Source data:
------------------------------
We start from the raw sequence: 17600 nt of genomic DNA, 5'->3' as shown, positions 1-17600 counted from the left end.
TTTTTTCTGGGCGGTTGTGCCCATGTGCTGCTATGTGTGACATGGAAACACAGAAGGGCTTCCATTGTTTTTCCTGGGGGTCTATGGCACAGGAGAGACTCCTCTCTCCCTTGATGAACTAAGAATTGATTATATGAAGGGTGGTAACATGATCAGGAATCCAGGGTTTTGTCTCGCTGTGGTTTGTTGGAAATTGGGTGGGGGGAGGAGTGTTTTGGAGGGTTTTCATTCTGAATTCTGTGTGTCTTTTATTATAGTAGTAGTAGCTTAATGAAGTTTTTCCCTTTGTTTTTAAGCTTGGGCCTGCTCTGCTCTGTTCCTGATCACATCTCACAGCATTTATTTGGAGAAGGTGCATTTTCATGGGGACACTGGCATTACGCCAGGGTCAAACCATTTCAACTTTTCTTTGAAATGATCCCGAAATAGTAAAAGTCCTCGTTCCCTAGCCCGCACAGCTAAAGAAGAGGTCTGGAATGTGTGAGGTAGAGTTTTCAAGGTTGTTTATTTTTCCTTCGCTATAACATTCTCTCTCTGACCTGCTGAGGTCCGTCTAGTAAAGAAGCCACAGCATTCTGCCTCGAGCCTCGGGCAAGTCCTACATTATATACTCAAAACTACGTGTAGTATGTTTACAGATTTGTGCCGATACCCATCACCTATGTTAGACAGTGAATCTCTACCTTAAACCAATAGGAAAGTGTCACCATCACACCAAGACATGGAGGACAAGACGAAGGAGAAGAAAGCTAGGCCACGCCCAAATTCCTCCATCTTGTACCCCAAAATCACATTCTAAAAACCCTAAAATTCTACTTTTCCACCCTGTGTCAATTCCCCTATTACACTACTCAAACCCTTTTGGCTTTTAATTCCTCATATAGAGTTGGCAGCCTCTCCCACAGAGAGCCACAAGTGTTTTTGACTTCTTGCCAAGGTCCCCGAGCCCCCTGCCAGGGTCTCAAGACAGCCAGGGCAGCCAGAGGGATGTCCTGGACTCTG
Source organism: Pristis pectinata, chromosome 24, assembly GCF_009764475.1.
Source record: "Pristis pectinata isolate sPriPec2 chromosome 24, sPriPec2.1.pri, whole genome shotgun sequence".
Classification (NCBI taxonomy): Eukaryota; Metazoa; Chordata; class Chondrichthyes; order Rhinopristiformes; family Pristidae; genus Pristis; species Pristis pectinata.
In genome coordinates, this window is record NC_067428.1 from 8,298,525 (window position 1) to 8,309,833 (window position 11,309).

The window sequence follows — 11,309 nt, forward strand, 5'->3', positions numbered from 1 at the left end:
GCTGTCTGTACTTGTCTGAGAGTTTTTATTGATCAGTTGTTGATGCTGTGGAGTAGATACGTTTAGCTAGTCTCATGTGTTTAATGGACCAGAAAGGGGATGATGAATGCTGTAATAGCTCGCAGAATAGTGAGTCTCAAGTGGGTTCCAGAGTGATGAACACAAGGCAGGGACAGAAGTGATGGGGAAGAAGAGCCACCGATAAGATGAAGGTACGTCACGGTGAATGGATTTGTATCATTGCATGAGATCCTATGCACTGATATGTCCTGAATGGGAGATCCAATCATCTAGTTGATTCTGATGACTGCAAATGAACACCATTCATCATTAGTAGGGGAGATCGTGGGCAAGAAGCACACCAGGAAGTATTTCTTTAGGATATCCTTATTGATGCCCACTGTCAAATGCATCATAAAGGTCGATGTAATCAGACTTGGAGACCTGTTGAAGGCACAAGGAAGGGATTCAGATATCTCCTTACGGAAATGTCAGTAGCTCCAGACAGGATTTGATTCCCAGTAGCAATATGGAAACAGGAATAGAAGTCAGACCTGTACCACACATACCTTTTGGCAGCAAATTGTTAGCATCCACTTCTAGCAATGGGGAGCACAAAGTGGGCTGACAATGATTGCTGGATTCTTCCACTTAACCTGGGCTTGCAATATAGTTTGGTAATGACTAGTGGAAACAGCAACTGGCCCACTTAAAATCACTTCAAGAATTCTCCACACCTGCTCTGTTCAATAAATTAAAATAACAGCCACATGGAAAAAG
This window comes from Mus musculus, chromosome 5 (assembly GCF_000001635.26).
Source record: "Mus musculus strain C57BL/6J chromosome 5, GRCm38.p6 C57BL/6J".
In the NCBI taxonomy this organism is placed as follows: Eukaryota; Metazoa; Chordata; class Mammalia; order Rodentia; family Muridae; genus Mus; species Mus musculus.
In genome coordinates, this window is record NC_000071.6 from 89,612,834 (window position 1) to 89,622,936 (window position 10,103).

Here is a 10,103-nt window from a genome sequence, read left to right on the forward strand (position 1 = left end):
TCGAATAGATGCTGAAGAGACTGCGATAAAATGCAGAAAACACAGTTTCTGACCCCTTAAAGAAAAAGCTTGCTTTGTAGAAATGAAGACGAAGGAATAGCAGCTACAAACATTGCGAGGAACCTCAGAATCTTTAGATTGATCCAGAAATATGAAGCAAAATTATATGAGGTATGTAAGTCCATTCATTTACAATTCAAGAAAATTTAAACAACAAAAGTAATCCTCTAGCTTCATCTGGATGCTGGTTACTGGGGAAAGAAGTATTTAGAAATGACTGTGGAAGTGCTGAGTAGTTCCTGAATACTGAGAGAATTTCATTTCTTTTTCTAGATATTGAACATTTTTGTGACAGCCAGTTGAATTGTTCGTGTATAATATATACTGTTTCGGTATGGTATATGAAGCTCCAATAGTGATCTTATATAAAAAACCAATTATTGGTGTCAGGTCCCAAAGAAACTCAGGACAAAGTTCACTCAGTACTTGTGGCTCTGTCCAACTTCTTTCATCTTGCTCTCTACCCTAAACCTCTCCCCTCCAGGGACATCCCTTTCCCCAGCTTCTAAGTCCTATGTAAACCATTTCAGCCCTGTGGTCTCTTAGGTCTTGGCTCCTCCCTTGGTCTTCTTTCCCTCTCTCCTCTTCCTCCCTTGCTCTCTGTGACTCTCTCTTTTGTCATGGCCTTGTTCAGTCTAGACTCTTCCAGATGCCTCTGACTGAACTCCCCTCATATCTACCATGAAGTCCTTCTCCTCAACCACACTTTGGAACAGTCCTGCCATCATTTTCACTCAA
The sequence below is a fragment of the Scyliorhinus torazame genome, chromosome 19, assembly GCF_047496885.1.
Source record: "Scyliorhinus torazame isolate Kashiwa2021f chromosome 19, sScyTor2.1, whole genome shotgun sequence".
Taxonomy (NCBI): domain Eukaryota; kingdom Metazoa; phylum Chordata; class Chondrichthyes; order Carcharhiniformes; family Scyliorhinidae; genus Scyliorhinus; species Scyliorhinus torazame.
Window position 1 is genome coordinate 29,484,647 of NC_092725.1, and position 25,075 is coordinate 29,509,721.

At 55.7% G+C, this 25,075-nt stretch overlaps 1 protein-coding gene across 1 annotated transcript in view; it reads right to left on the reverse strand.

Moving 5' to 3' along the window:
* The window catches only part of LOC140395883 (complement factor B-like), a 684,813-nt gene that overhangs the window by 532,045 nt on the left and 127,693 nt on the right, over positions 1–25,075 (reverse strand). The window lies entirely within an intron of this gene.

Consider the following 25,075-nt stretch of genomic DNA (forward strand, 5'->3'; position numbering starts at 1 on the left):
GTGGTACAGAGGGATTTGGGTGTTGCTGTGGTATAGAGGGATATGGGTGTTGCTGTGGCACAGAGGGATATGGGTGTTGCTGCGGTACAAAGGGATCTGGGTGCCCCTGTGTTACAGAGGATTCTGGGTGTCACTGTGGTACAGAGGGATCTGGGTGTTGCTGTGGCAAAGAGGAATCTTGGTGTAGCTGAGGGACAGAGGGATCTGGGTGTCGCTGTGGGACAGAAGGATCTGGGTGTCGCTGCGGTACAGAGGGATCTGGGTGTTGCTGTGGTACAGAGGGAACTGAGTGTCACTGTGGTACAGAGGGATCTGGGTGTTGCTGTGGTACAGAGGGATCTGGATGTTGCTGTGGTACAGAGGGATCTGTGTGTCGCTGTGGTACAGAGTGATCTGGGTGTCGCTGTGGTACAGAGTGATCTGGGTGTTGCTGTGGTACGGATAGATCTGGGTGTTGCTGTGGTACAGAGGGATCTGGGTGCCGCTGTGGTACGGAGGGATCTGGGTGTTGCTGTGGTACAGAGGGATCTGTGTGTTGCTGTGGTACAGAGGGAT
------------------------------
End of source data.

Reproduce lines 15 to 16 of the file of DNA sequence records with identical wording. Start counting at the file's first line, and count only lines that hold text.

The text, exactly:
The sequence below is a fragment of the Scyliorhinus torazame genome, chromosome 19, assembly GCF_047496885.1.
Source record: "Scyliorhinus torazame isolate Kashiwa2021f chromosome 19, sScyTor2.1, whole genome shotgun sequence".